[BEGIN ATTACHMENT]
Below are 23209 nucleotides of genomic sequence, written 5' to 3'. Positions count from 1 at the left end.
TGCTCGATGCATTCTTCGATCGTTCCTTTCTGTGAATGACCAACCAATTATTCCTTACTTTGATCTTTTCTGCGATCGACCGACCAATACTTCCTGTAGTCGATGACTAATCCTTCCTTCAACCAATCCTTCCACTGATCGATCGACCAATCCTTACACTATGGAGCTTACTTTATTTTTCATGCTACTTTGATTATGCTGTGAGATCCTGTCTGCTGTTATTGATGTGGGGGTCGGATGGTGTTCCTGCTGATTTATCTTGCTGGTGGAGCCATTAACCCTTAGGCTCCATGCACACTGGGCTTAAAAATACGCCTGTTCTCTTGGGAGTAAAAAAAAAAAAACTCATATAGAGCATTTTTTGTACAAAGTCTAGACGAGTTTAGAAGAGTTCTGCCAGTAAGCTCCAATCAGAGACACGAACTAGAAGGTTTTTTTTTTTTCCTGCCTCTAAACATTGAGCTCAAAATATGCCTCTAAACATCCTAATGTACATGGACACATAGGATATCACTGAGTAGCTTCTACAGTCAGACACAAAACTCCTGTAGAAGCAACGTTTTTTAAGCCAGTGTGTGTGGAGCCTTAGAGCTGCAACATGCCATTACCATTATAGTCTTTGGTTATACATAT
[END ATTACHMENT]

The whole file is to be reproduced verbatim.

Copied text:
Below are 23209 nucleotides of genomic sequence, written 5' to 3'. Positions count from 1 at the left end.
TGCTCGATGCATTCTTCGATCGTTCCTTTCTGTGAATGACCAACCAATTATTCCTTACTTTGATCTTTTCTGCGATCGACCGACCAATACTTCCTGTAGTCGATGACTAATCCTTCCTTCAACCAATCCTTCCACTGATCGATCGACCAATCCTTACACTATGGAGCTTACTTTATTTTTCATGCTACTTTGATTATGCTGTGAGATCCTGTCTGCTGTTATTGATGTGGGGGTCGGATGGTGTTCCTGCTGATTTATCTTGCTGGTGGAGCCATTAACCCTTAGGCTCCATGCACACTGGGCTTAAAAATACGCCTGTTCTCTTGGGAGTAAAAAAAAAAAAACTCATATAGAGCATTTTTTGTACAAAGTCTAGACGAGTTTAGAAGAGTTCTGCCAGTAAGCTCCAATCAGAGACACGAACTAGAAGGTTTTTTTTTTTTCCTGCCTCTAAACATTGAGCTCAAAATATGCCTCTAAACATCCTAATGTACATGGACACATAGGATATCACTGAGTAGCTTCTACAGTCAGACACAAAACTCCTGTAGAAGCAACGTTTTTTAAGCCAGTGTGTGTGGAGCCTTAGAGCTGCAACATGCCATTACCATTATAGTCTTTGGTTATACATAT